For most northern Europeans, spending August on an Italian or Greek beach is an annual ritual. Yet the Mediterranean Sea is a ditch compared to the Indian or the Pacific Ocean. This northern summer, while pale Germans and Brits frolicked on one side, many hundreds of desperate people again crammed into boats on the other, to attempt a perilous journey.
From the southern and the eastern side of the Mediterranean, several thousand migrants have again sought refuge in the European Union this summer. An increasing number have been arriving from Syria, though many come from other troubled nations in the Middle East and North Africa.
As with so many other areas of policy, Europe’s response to the migrants has resembled a dissonant cacophony much more than a unified chorus. At least one EU member state is now refusing to allow migrants entry.
Early last month, a Tampa-style incident played out inside the European Union. Malta, the European Union’s smallest member, refused the freight ship Salamis entry. It was carrying over one hundred migrants. The Maltese government sent warships to intercept the Liberian-registered vessel.
The Maltese government argued that the freighter was in international waters – and that Italy had already refused entry to the boat. They also said that the country's processing centres were full. Malta ordered the captain to return the Somali and Eritrean migrants to Libya, although Tripoli is not a signatory to the Geneva Convention on the Rights of Refugees.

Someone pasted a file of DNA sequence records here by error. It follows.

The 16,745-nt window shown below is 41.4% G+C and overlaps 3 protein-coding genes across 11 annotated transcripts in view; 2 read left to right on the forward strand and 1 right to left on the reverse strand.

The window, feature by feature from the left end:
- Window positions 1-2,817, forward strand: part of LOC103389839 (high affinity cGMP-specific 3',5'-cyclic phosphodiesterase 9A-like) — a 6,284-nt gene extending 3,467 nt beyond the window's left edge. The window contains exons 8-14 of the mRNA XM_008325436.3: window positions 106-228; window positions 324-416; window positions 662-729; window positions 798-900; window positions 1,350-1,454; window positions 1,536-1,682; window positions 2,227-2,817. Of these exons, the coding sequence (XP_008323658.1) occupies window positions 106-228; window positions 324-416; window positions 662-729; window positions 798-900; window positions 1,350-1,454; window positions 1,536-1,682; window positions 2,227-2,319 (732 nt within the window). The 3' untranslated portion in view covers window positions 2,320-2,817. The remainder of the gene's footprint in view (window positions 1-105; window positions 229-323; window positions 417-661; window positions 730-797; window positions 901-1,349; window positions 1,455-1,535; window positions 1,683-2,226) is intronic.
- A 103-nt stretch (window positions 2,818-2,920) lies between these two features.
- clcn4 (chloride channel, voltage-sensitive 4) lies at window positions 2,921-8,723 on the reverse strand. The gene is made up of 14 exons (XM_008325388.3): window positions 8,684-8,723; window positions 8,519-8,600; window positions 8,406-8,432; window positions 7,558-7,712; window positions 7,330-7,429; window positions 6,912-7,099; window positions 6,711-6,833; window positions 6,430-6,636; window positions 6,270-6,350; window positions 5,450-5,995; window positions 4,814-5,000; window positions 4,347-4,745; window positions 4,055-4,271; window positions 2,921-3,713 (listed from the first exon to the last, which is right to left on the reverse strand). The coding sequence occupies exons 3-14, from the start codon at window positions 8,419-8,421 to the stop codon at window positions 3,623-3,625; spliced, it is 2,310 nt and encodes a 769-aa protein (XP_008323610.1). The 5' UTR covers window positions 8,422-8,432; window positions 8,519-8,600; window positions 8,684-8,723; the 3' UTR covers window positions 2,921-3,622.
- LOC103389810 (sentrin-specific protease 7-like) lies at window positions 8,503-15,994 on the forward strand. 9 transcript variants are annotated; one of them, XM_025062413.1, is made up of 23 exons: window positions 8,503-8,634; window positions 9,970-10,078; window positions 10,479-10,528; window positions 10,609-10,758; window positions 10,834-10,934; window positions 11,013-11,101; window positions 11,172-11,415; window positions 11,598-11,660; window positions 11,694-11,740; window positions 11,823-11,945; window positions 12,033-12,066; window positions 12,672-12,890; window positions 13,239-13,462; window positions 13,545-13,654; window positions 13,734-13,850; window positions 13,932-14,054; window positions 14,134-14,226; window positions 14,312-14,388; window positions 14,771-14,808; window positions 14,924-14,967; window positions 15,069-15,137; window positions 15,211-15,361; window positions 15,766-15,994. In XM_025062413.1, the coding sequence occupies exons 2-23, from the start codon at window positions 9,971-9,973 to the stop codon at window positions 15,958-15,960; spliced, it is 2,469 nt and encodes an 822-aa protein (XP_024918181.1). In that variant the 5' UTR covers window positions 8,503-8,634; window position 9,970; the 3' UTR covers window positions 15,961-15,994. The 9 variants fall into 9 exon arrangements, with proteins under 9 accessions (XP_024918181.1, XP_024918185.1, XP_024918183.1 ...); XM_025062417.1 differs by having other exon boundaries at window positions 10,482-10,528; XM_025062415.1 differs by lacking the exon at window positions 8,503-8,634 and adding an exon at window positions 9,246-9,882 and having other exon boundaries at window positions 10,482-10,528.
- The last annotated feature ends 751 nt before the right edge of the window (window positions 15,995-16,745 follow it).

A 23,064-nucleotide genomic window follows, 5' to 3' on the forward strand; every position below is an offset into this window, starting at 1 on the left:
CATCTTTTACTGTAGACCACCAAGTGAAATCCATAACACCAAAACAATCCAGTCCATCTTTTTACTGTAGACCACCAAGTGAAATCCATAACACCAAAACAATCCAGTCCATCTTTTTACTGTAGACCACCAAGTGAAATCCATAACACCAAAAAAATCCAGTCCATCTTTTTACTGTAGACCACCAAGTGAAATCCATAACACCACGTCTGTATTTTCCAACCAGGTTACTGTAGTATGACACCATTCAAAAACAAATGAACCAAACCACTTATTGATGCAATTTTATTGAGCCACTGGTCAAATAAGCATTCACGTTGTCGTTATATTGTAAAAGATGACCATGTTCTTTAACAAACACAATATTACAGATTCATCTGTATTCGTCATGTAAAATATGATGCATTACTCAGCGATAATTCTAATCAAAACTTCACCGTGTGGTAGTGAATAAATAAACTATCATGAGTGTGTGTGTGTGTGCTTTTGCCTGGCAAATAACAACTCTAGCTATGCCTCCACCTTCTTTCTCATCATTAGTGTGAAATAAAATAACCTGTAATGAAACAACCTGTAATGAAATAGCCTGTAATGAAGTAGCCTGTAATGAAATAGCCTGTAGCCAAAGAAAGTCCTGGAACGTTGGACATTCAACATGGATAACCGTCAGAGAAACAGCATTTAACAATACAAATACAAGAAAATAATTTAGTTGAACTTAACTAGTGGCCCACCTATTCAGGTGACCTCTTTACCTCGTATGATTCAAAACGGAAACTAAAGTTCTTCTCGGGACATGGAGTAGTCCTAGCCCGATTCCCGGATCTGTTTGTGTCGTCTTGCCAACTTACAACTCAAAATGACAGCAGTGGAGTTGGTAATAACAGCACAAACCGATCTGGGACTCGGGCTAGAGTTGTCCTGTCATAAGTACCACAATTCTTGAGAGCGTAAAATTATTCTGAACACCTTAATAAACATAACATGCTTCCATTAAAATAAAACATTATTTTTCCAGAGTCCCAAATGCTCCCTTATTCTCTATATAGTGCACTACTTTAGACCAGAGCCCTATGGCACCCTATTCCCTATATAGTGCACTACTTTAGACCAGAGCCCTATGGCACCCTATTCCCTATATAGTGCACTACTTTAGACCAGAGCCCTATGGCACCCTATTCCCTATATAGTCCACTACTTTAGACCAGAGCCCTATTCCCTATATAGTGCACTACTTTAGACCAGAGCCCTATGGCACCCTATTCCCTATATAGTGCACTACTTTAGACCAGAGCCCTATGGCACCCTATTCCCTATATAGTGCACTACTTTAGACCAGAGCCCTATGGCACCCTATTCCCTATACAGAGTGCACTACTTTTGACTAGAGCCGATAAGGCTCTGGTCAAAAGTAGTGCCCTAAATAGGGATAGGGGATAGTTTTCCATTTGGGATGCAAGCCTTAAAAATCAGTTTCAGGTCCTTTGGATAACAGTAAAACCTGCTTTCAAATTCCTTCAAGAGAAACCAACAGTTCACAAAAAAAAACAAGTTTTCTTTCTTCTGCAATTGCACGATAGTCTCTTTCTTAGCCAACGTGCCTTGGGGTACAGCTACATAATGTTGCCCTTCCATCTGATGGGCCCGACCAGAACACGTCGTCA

Brussels disagreed with this response. EU home affairs commissioner Cecilia Malmtröm argued that the captain of the Salamis had “fulfilled his humanitarian duties” by picking up 102 migrants. Especially given that, aboard the sinking rubber dingy the Salamis rescued were “four pregnant women, one injured woman as well as a five-month old baby”. She urged Malta to let the migrants disembark.
In the end, Italian prime minister Enrico Letta intervened in the standoff. The Somali and Eritrean migrants were allowed to disembark in the Sicilian city of Syracuse. As a consequence, Italy’s attitude to migrants received praise from abroad.
“Malmström turned up at a pressroom in Brussels to say thanks to Rome,” reported Italian daily L’Unita. “For the first time, Italy received a vote of thanks for its reception of migrants.”